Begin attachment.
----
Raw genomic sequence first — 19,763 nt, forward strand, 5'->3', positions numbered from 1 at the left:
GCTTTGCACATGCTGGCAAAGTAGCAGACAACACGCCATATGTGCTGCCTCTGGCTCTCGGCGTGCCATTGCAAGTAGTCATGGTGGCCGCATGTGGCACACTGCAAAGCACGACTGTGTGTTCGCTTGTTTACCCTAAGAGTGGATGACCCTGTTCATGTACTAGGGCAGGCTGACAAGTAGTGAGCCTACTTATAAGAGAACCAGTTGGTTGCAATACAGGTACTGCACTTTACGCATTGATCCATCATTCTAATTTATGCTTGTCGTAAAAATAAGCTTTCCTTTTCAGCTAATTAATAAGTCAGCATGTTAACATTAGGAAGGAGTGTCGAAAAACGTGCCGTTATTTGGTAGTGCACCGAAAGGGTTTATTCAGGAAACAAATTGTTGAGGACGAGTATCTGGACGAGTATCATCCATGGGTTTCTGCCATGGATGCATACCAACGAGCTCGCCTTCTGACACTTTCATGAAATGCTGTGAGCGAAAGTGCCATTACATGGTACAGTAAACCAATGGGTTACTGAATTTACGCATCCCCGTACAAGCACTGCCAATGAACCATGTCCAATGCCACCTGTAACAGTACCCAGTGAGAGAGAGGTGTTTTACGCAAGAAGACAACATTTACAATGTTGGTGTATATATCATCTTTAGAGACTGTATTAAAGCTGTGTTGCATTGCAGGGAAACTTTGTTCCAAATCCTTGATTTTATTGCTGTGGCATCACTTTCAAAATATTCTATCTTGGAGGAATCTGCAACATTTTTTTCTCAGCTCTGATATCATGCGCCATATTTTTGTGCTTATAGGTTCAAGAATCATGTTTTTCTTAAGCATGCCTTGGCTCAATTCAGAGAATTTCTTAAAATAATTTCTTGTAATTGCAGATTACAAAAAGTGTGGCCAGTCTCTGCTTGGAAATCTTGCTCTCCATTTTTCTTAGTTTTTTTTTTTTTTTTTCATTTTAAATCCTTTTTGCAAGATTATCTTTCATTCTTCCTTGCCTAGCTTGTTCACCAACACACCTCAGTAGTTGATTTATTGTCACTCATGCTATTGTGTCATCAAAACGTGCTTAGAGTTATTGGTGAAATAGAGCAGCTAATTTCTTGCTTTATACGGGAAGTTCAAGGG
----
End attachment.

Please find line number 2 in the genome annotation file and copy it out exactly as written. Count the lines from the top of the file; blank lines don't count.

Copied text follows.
GCTTTGCACATGCTGGCAAAGTAGCAGACAACACGCCATATGTGCTGCCTCTGGCTCTCGGCGTGCCATTGCAAGTAGTCATGGTGGCCGCATGTGGCACACTGCAAAGCACGACTGTGTGTTCGCTTGTTTACCCTAAGAGTGGATGACCCTGTTCATGTACTAGGGCAGGCTGACAAGTAGTGAGCCTACTTATAAGAGAACCAGTTGGTTGCAATACAGGTACTGCACTTTACGCATTGATCCATCATTCTAATTTATGCTTGTCGTAAAAATAAGCTTTCCTTTTCAGCTAATTAATAAGTCAGCATGTTAACATTAGGAAGGAGTGTCGAAAAACGTGCCGTTATTTGGTAGTGCACCGAAAGGGTTTATTCAGGAAACAAATTGTTGAGGACGAGTATCTGGACGAGTATCATCCATGGGTTTCTGCCATGGATGCATACCAACGAGCTCGCCTTCTGACACTTTCATGAAATGCTGTGAGCGAAAGTGCCATTACATGGTACAGTAAACCAATGGGTTACTGAATTTACGCATCCCCGTACAAGCACTGCCAATGAACCATGTCCAATGCCACCTGTAACAGTACCCAGTGAGAGAGAGGTGTTTTACGCAAGAAGACAACATTTACAATGTTGGTGTATATATCATCTTTAGAGACTGTATTAAAGCTGTGTTGCATTGCAGGGAAACTTTGTTCCAAATCCTTGATTTTATTGCTGTGGCATCACTTTCAAAATATTCTATCTTGGAGGAATCTGCAACATTTTTTTCTCAGCTCTGATATCATGCGCCATATTTTTGTGCTTATAGGTTCAAGAATCATGTTTTTCTTAAGCATGCCTTGGCTCAATTCAGAGAATTTCTTAAAATAATTTCTTGTAATTGCAGATTACAAAAAGTGTGGCCAGTCTCTGCTTGGAAATCTTGCTCTCCATTTTTCTTAGTTTTTTTTTTTTTTTTTCATTTTAAATCCTTTTTGCAAGATTATCTTTCATTCTTCCTTGCCTAGCTTGTTCACCAACACACCTCAGTAGTTGATTTATTGTCACTCATGCTATTGTGTCATCAAAACGTGCTTAGAGTTATTGGTGAAATAGAGCAGCTAATTTCTTGCTTTATACGGGAAGTTCAAGGG